Our dogs eat, mostly, raw meat.  I am so lucky because I can get whole chickens–skin, bones, organs, everything–ground up for $1.49 a pound.  But, for years, and sometimes now, the two dogs ate a half-pound each of raw hamburger a day.  They also like whole chicken necks, skin and all.  I supplement with table scraps, yogurt, and fresh eggs from time to time.  Miss Reynolds Georgia loves roast chicken better than I do.

Recently, friend Patricia Shea showed me Sojos, which is a bag of dehydrated veggies that one mixes into the meat  with a bit of added water to dehydrated the mixture.  It’s full of mostly good things:  veggies, fruit, garlic, and so forth.  And, it smells fresh and clean and very nice.  It isn’t organic though, so I only use it when I just don’t have any cooked veggies in the house to give the girlies.


Vets and people who raise dogs and sell them are horrified when one mentions table scraps.  My holistic vet, however, knows raw food is better and is a strong advocate for it.  Remember that mainstream vets are taught that real food is bad for dogs.   Bless their hearts, they don’t know any better.  And, most of them think what they “know” is right and that they are doing good things.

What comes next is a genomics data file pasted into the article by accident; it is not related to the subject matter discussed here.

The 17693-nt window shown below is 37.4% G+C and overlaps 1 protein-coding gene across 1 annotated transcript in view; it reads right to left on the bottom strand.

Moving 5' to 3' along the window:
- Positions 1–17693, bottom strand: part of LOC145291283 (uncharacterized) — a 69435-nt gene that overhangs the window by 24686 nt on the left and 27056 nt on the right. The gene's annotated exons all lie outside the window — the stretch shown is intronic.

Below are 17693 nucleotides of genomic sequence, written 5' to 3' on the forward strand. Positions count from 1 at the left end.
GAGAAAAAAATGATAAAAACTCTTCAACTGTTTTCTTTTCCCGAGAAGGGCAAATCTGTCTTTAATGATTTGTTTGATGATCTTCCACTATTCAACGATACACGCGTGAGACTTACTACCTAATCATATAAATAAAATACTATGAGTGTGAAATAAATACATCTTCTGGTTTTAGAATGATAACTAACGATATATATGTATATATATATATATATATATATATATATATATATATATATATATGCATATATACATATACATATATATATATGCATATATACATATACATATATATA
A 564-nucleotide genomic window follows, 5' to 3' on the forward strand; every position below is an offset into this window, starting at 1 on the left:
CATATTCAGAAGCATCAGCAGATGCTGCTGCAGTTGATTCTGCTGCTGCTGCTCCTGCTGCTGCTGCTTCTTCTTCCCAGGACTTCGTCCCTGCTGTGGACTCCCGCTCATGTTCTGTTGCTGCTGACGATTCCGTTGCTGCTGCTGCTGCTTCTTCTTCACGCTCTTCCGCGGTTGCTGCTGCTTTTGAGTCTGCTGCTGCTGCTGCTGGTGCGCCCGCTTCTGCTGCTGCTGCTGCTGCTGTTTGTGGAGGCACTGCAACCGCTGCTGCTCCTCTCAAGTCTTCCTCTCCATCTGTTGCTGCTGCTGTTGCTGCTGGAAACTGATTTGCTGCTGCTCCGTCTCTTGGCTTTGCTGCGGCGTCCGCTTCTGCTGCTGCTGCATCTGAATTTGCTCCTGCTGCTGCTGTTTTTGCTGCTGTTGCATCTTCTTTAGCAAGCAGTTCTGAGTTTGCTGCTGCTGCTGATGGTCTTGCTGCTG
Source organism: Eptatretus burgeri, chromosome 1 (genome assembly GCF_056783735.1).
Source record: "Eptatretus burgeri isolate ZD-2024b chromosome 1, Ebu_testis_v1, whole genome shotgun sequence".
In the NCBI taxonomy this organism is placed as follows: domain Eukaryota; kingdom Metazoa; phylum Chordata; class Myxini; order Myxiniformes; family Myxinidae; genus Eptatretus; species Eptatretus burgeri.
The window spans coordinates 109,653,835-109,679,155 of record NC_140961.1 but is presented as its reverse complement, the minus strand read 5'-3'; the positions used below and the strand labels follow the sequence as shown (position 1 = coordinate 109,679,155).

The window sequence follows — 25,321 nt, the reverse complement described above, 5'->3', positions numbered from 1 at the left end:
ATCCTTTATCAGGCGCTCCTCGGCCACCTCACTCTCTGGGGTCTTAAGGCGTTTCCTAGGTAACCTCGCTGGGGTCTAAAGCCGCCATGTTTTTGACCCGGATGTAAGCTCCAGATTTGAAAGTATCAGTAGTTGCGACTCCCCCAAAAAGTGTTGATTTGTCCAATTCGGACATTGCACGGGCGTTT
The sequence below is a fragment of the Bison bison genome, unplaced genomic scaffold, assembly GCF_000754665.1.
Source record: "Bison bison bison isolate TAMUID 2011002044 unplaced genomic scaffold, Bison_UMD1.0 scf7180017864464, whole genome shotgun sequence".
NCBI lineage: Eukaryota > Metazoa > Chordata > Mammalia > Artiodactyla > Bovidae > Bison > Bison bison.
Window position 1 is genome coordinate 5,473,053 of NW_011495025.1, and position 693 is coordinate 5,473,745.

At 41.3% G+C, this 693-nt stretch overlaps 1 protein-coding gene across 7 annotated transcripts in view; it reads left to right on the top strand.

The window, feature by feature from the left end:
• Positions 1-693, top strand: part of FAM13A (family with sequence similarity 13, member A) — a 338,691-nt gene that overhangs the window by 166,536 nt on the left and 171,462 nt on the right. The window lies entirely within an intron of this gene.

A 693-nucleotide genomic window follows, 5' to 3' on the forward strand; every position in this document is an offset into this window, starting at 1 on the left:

But, never forget that the power of industry to inculcate unscientific nonsense so it can sell more products is awesome.  And, cynically speaking, vets do benefit from treating chronically sick dogs and from giving them a bunch of shots and “protective” medicines dogs don’t need and which wreck their immune systems.

The same pattern is likely true for human docs too.

Those of us who “remember” are getting older now.  Soon, no one will know that there was another way to live and another way to feed people and dogs and chickens and cows and so forth so that they all had abundant health.

PS:  If you are thinking of switching a dog to raw food, proceed very VERY slowly, and with the help of a holistic vet if you have one in your area.  Dogs on dried dog food lose the enzymes that will process real food, so you need to help them redevelop those enzymes.  It’s easier to switch a puppy over than it is an older dog…  But, it can be done.